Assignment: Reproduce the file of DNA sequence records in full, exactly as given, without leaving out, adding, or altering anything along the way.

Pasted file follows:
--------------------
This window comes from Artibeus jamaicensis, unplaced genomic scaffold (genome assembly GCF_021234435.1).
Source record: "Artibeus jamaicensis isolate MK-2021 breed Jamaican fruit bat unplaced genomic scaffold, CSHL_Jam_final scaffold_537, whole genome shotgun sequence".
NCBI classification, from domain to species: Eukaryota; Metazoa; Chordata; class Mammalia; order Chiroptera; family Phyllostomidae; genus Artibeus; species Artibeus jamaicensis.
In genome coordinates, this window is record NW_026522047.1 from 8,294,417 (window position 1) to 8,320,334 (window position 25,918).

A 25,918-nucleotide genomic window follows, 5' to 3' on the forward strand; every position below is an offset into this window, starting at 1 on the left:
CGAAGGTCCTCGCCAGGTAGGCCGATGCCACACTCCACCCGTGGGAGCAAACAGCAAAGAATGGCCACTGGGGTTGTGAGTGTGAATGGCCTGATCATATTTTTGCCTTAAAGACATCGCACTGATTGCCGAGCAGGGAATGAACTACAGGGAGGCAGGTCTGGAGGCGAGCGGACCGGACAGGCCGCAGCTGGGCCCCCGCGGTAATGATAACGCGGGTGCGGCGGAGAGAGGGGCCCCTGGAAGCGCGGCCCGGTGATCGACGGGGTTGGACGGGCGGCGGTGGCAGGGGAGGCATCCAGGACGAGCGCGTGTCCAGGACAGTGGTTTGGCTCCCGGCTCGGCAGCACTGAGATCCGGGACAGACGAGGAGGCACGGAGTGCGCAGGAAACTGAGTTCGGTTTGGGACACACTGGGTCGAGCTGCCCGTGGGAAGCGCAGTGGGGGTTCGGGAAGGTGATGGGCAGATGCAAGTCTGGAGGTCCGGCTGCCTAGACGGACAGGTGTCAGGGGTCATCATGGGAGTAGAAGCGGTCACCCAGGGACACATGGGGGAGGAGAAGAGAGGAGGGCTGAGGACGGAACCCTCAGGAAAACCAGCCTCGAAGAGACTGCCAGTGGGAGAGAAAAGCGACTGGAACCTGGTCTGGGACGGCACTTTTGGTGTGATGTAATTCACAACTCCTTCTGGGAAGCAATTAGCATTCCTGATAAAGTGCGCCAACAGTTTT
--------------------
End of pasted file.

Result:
This window comes from Artibeus jamaicensis, unplaced genomic scaffold (genome assembly GCF_021234435.1).
Source record: "Artibeus jamaicensis isolate MK-2021 breed Jamaican fruit bat unplaced genomic scaffold, CSHL_Jam_final scaffold_537, whole genome shotgun sequence".
NCBI classification, from domain to species: Eukaryota; Metazoa; Chordata; class Mammalia; order Chiroptera; family Phyllostomidae; genus Artibeus; species Artibeus jamaicensis.
In genome coordinates, this window is record NW_026522047.1 from 8,294,417 (window position 1) to 8,320,334 (window position 25,918).

A 25,918-nucleotide genomic window follows, 5' to 3' on the forward strand; every position below is an offset into this window, starting at 1 on the left:
CGAAGGTCCTCGCCAGGTAGGCCGATGCCACACTCCACCCGTGGGAGCAAACAGCAAAGAATGGCCACTGGGGTTGTGAGTGTGAATGGCCTGATCATATTTTTGCCTTAAAGACATCGCACTGATTGCCGAGCAGGGAATGAACTACAGGGAGGCAGGTCTGGAGGCGAGCGGACCGGACAGGCCGCAGCTGGGCCCCCGCGGTAATGATAACGCGGGTGCGGCGGAGAGAGGGGCCCCTGGAAGCGCGGCCCGGTGATCGACGGGGTTGGACGGGCGGCGGTGGCAGGGGAGGCATCCAGGACGAGCGCGTGTCCAGGACAGTGGTTTGGCTCCCGGCTCGGCAGCACTGAGATCCGGGACAGACGAGGAGGCACGGAGTGCGCAGGAAACTGAGTTCGGTTTGGGACACACTGGGTCGAGCTGCCCGTGGGAAGCGCAGTGGGGGTTCGGGAAGGTGATGGGCAGATGCAAGTCTGGAGGTCCGGCTGCCTAGACGGACAGGTGTCAGGGGTCATCATGGGAGTAGAAGCGGTCACCCAGGGACACATGGGGGAGGAGAAGAGAGGAGGGCTGAGGACGGAACCCTCAGGAAAACCAGCCTCGAAGAGACTGCCAGTGGGAGAGAAAAGCGACTGGAACCTGGTCTGGGACGGCACTTTTGGTGTGATGTAATTCACAACTCCTTCTGGGAAGCAATTAGCATTCCTGATAAAGTGCGCCAACAGTTTT